The improving fuel efficiency of modern cars is set to be a double-edged sword for car buyers, at least as far as reducing gas bills is concerned.

With gas mileage rising all the time, we're using less fuel--undoubtedly a good thing. That also means less gas tax revenue for the government however, which has an impact on spending for new roads, road repairs and more.

That, reports Detroit News, is why the government has been told by the Congressional Budget Office (CBO), to consider raising the 18.4 cent per gallon federal gas tax.

Unchanged since 1993, an increase in tax would make up for the expected 13 percent reduction in the Highway Trust Fund by 2025.

The 54.5 mpg fuel standards due between 2017 and 2025 are expected to impact dramatically on gas tax revenue, amounting to a $57 billion reduction. According to the CBO report, that's $48 billion less to fix roads, and $9 billion less for mass transit spending.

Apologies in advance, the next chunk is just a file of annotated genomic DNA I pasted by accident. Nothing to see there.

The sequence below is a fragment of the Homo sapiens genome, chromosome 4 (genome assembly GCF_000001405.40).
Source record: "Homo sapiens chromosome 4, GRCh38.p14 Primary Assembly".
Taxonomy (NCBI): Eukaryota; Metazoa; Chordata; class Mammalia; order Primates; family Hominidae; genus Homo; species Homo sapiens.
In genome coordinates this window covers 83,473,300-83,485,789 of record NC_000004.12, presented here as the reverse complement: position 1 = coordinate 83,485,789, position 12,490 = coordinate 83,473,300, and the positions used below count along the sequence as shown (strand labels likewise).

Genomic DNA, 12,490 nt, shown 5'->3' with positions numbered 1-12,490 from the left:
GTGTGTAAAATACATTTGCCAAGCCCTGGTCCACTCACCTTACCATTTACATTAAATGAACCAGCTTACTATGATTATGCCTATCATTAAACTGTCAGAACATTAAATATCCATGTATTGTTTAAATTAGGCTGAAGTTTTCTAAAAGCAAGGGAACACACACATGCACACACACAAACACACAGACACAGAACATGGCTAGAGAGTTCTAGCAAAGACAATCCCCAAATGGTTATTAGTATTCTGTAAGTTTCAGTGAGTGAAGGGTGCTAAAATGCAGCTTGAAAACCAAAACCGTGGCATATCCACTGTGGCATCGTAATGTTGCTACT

The gas tax revenue would then reduce even further by 2040, by which point the majority of cars on the road would meet the 2025 fuel regulations.

So how much would you have to pay to make up this deficit?

The CBO estimates around 5 cents per gallon, meaning 23.4 cents on every gallon would be tax. The increase also accounts for a small reduction in fuel use nationwide, as a result of the higher tax rate.

The tax increase hasn't been officially decided upon just yet, but it's certainly plausible.

Despite these increases, the Obama administration still predicts that thanks to rising fuel efficiency, drivers will still save $1.7 trillion at the pump over the period--though whether this takes into account the rising price of crude oil is unclear.

Drivers aren't out of the trees just yet though--the CBO is also suggesting the government considers a tax on miles traveled. That wouldn't just affect fossil-fueled vehicles, but electric cars too--you have been warned...


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